Halting the Corvair made America safer
This is a response to an excerpt from Paul Ingrassia’s Engines of Change: A History of the American Dream in Fifteen Cars, published this month by Simon & Schuster.
The causal stretch by Paul Ingrassia over three decades and millions of intervening human events leads him to conclude that “decades after its demise, in the election of 2000, the Corvair’s legacy improbably helped to put George W. Bush in the White House.”
Egads! – as the British say. His otherworldly trek through American history reminds me of Edward Lorenz’s “butterfly effect,” in which the trail of a tornado is traced all the way back to the flapping of a butterfly’s wings thousands of miles distant. It is one thing to lament the deadly, dancing design of the Corvair until the 1965 model, when the stabilizing, dual-link suspension system was finally installed; it is quite another to burden this automotive offspring of GM’s Ed Cole with the lawless, corporatist, war-starting, anti-democratic Bush regime selected by five Supreme Court justices-turned-Republican politicians in their 5-4 dictate of Bush v. Gore.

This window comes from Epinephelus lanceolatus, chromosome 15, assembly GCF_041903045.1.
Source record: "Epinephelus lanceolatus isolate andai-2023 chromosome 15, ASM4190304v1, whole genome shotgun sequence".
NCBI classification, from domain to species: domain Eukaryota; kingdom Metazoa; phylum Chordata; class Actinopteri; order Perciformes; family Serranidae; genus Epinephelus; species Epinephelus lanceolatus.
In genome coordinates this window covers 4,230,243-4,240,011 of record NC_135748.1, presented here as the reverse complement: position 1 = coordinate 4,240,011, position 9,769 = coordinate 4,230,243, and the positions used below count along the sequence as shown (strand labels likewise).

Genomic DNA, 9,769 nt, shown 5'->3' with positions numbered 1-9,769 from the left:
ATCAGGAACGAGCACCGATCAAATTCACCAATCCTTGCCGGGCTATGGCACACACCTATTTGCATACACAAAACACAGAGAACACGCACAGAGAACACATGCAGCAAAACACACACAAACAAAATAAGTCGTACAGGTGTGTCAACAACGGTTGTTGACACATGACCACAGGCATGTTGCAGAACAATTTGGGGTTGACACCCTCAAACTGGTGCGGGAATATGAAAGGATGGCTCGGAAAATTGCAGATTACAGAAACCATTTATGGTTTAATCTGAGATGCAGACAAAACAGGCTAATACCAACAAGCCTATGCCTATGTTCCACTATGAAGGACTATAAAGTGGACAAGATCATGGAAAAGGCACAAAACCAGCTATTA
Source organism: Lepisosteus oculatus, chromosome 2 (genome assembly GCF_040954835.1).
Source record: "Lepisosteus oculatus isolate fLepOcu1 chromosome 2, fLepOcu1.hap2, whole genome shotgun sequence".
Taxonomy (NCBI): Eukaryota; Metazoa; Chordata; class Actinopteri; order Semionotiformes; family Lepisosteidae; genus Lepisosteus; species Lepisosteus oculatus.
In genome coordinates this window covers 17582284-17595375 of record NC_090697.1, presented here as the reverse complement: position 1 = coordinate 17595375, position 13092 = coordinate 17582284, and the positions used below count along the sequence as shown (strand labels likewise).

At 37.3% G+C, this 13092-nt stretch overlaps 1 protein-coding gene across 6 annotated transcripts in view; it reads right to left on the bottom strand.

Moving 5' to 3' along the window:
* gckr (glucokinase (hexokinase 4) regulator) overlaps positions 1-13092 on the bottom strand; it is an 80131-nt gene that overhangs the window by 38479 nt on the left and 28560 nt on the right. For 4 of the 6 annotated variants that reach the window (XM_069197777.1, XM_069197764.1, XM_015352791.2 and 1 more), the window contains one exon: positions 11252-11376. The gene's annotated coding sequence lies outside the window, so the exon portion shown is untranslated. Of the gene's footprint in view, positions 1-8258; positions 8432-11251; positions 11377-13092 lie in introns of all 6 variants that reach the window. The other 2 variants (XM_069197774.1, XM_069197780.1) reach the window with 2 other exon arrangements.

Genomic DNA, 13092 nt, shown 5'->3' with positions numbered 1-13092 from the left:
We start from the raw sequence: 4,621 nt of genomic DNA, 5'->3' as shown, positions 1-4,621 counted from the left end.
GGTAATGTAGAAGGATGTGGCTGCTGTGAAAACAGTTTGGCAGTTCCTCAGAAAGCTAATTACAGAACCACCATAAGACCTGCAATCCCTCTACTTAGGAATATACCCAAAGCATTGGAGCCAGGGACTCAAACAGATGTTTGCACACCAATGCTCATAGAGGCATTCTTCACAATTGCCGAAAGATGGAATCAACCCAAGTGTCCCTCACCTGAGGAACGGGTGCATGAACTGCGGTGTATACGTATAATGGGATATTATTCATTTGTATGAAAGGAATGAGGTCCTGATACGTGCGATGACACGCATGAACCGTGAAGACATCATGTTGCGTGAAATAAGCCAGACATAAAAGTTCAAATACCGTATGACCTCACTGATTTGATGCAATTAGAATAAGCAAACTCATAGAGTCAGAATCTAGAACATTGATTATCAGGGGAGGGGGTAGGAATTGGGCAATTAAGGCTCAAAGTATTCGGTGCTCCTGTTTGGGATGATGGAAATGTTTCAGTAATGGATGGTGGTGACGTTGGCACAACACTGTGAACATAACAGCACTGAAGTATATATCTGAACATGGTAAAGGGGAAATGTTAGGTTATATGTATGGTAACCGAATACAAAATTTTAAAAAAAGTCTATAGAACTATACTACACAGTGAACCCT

The Corvair was an attractive but lethal car. The government-sponsored taskforce, under President Richard Nixon, shaped by a former GM man, could not whitewash the Corvair’s role in the avoidable deaths and injuries of so many unsuspecting motorists. The novel Corvair, with its air-cooled rear engine was widely disliked by auto dealers, but for the wrong reasons. As the famous John DeLorean (former GM vice-president and author of On a Clear Day You Can See General Motors) related, inside the company it was common knowledge that on certain turns the Corvair became unstable. This loss of control even led to the deaths of some children of GM executives. GM also designed the leading edge of the steering mechanism just two inches from the surface of the front tire, thereby exposing the driver to the rearward displacement of the steering column, especially in a left-front collision. Moreover, as GM admitted in a belated public recall, Corvairs emitted a risky amount of odorless carbon monoxide from their heater exchange system during cold weather.